another day comes to an end
Last evening, as I sat and watched yet another sunset, I reflected on how quickly the day had passed. Indeed "time flies."
As I sat and watched the sunset, I recalled a time in my life many years ago. It was late December, 1988. I was a Chaplain at Syracuse University and we were all facing a great tragedy as PanAm Flight 103 was bombed over Lockerbie Scotland. Almost 30 Syracuse students were on that plane. The community was devastated.
While I have many bittersweet memories of that time, one of my clearest recollections involved a conversation I had with a student on the night of the crash. He had been good friends with one of the victims killed in the bombing. He came to my office in a state of unconsolable grief, in great pain over the loss of his friend, but also in pain over the loss of his own innocence.
I still remember him covering his face, and through the tears and sobs telling me, "It wasn't until today that I realized I too am going to die one day."
At first I thought that this was sort of a ridiculous statement - the product of immaturity. Of course we all know we are going to die someday. But over the years, as I have reflected upon that encounter, I wonder if the voice of that student may not be the voice of many people who haven't actually come to grips with the reality of our human condition - some day we all must die.
The time we have for our life on this earth is brief and limited - it passes quickly.
There is an old Latin saying, "carpe diem" - "seize the day." Sometimes this is interpreted as, "use the time you have to accomplish all the things you want to do before its too late." I have another interpretation of "seize the day."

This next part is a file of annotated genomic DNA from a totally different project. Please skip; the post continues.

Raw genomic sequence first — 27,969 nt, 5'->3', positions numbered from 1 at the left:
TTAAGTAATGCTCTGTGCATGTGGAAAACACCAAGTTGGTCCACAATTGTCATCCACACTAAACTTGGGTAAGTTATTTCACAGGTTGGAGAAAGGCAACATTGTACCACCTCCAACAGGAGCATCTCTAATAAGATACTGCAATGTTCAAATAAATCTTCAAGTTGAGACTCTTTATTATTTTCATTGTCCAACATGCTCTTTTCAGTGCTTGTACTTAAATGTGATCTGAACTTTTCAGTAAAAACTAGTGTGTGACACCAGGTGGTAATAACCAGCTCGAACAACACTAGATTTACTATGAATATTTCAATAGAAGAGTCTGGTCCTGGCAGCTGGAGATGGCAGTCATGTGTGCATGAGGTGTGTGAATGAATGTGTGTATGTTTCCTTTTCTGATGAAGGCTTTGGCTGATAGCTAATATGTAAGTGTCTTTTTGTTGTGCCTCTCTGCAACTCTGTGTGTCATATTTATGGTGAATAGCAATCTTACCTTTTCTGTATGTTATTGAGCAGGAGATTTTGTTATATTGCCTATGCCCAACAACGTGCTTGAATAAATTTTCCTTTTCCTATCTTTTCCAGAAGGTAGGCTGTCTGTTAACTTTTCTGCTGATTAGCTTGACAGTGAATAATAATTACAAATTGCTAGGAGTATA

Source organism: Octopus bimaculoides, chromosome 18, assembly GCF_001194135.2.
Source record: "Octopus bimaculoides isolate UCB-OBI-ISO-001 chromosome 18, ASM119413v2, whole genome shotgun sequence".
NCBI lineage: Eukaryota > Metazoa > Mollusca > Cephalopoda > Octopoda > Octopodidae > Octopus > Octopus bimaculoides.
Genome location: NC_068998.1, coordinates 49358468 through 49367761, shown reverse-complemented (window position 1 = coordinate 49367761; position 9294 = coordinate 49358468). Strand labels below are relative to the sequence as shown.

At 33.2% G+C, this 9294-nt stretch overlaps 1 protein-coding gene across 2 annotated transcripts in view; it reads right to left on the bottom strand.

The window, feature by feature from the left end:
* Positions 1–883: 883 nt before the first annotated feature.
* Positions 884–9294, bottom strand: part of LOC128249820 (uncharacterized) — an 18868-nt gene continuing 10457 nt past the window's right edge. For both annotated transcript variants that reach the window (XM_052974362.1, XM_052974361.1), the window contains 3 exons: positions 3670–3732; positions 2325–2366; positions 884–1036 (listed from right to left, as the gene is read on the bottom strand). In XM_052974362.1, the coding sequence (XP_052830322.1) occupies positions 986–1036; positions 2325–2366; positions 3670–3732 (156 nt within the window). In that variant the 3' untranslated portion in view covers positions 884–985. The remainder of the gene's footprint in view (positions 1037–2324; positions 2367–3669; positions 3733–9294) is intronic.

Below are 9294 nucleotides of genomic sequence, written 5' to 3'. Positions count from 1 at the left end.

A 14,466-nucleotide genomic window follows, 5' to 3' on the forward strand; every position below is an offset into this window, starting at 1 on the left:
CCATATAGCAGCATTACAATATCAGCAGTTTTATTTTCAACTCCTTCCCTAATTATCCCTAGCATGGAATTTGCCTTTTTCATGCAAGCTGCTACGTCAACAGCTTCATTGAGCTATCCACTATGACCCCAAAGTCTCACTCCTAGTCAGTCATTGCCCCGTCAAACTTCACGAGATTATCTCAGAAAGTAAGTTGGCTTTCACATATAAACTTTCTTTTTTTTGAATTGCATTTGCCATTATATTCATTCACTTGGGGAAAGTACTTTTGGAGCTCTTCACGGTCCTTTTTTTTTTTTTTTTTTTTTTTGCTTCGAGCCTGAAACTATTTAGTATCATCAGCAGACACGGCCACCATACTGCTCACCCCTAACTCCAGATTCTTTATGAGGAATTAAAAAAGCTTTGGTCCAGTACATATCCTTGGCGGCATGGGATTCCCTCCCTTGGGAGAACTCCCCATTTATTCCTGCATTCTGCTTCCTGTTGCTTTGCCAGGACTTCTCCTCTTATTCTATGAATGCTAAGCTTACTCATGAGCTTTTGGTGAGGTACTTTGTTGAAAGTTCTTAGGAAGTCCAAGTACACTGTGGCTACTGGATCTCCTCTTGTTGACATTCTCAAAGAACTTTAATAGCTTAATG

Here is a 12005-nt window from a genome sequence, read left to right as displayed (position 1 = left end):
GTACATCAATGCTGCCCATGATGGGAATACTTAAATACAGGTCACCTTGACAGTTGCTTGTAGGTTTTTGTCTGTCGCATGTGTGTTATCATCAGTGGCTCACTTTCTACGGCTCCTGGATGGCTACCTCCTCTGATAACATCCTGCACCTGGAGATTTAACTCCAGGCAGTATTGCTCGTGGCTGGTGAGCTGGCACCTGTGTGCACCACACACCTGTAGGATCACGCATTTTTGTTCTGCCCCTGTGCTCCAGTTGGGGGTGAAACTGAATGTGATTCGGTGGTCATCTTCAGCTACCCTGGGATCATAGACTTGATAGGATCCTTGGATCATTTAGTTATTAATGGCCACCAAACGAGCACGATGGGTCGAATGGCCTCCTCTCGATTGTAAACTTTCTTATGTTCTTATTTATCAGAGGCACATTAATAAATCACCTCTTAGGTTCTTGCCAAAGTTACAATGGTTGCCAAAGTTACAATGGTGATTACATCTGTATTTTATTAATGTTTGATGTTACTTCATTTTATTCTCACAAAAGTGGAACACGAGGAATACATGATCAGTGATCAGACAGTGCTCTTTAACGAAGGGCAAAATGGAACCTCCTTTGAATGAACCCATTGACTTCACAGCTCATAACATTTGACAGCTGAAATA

I think you "seize the day," by living in the present. When I can appreciate what I experience at each moment of the day - the beauty, the joy, the sorrow, the pain, the hope, When I am fully present to each person I meet and to each event that occurs, without distraction, then I am "seizing the day. "
The richness of life always comes to us in the "now". It is in the now that I encounter God. It is in the now that I am in touch with my deeper truer self.
There is a wisdom saying that come from the 4th century desert Mothers and Fathers: "A desert monk once said, 'If you lose gold or silver, you can find something as good as you lost. But the one who loses time can never make up what he has lost."
Before I know it, there will be yet another sunset. So, before that sunset comes, I want to "seize the day," live fully in the now, attuned and present to the richness life has to offer.